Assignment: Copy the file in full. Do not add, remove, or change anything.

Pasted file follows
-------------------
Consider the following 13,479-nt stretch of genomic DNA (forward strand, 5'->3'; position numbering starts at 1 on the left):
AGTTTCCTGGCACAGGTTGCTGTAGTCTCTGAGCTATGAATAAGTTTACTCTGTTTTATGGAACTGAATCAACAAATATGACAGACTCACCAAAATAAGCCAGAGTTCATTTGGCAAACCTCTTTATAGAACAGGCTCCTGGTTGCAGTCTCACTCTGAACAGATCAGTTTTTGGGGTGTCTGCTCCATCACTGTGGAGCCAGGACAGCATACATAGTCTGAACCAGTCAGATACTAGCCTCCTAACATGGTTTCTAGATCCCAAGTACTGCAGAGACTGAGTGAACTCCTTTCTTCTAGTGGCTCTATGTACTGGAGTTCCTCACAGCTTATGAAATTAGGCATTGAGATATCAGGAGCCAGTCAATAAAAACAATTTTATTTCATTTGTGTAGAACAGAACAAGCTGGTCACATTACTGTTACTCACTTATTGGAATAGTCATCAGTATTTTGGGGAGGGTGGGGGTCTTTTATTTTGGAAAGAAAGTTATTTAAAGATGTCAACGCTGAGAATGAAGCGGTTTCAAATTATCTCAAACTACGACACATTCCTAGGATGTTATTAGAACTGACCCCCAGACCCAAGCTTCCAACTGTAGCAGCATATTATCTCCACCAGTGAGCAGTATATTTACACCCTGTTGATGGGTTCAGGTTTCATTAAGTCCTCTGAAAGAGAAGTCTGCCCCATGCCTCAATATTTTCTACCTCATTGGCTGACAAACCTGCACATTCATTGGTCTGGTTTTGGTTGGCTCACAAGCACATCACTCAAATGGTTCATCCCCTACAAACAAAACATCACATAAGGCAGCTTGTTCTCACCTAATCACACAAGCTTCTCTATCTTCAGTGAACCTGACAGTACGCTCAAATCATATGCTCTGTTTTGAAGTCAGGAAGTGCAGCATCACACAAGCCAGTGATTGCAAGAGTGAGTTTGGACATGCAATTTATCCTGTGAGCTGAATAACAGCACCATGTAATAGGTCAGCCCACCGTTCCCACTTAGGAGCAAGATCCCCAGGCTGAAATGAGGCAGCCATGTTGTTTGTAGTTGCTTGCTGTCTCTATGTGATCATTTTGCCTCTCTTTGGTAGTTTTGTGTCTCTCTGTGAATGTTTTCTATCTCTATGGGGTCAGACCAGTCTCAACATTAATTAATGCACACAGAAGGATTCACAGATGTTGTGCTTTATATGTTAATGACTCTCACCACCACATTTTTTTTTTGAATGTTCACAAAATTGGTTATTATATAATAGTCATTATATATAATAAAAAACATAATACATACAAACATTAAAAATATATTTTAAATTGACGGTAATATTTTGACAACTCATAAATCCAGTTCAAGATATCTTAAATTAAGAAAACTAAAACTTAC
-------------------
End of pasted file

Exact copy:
Consider the following 13,479-nt stretch of genomic DNA (forward strand, 5'->3'; position numbering starts at 1 on the left):
AGTTTCCTGGCACAGGTTGCTGTAGTCTCTGAGCTATGAATAAGTTTACTCTGTTTTATGGAACTGAATCAACAAATATGACAGACTCACCAAAATAAGCCAGAGTTCATTTGGCAAACCTCTTTATAGAACAGGCTCCTGGTTGCAGTCTCACTCTGAACAGATCAGTTTTTGGGGTGTCTGCTCCATCACTGTGGAGCCAGGACAGCATACATAGTCTGAACCAGTCAGATACTAGCCTCCTAACATGGTTTCTAGATCCCAAGTACTGCAGAGACTGAGTGAACTCCTTTCTTCTAGTGGCTCTATGTACTGGAGTTCCTCACAGCTTATGAAATTAGGCATTGAGATATCAGGAGCCAGTCAATAAAAACAATTTTATTTCATTTGTGTAGAACAGAACAAGCTGGTCACATTACTGTTACTCACTTATTGGAATAGTCATCAGTATTTTGGGGAGGGTGGGGGTCTTTTATTTTGGAAAGAAAGTTATTTAAAGATGTCAACGCTGAGAATGAAGCGGTTTCAAATTATCTCAAACTACGACACATTCCTAGGATGTTATTAGAACTGACCCCCAGACCCAAGCTTCCAACTGTAGCAGCATATTATCTCCACCAGTGAGCAGTATATTTACACCCTGTTGATGGGTTCAGGTTTCATTAAGTCCTCTGAAAGAGAAGTCTGCCCCATGCCTCAATATTTTCTACCTCATTGGCTGACAAACCTGCACATTCATTGGTCTGGTTTTGGTTGGCTCACAAGCACATCACTCAAATGGTTCATCCCCTACAAACAAAACATCACATAAGGCAGCTTGTTCTCACCTAATCACACAAGCTTCTCTATCTTCAGTGAACCTGACAGTACGCTCAAATCATATGCTCTGTTTTGAAGTCAGGAAGTGCAGCATCACACAAGCCAGTGATTGCAAGAGTGAGTTTGGACATGCAATTTATCCTGTGAGCTGAATAACAGCACCATGTAATAGGTCAGCCCACCGTTCCCACTTAGGAGCAAGATCCCCAGGCTGAAATGAGGCAGCCATGTTGTTTGTAGTTGCTTGCTGTCTCTATGTGATCATTTTGCCTCTCTTTGGTAGTTTTGTGTCTCTCTGTGAATGTTTTCTATCTCTATGGGGTCAGACCAGTCTCAACATTAATTAATGCACACAGAAGGATTCACAGATGTTGTGCTTTATATGTTAATGACTCTCACCACCACATTTTTTTTTTGAATGTTCACAAAATTGGTTATTATATAATAGTCATTATATATAATAAAAAACATAATACATACAAACATTAAAAATATATTTTAAATTGACGGTAATATTTTGACAACTCATAAATCCAGTTCAAGATATCTTAAATTAAGAAAACTAAAACTTAC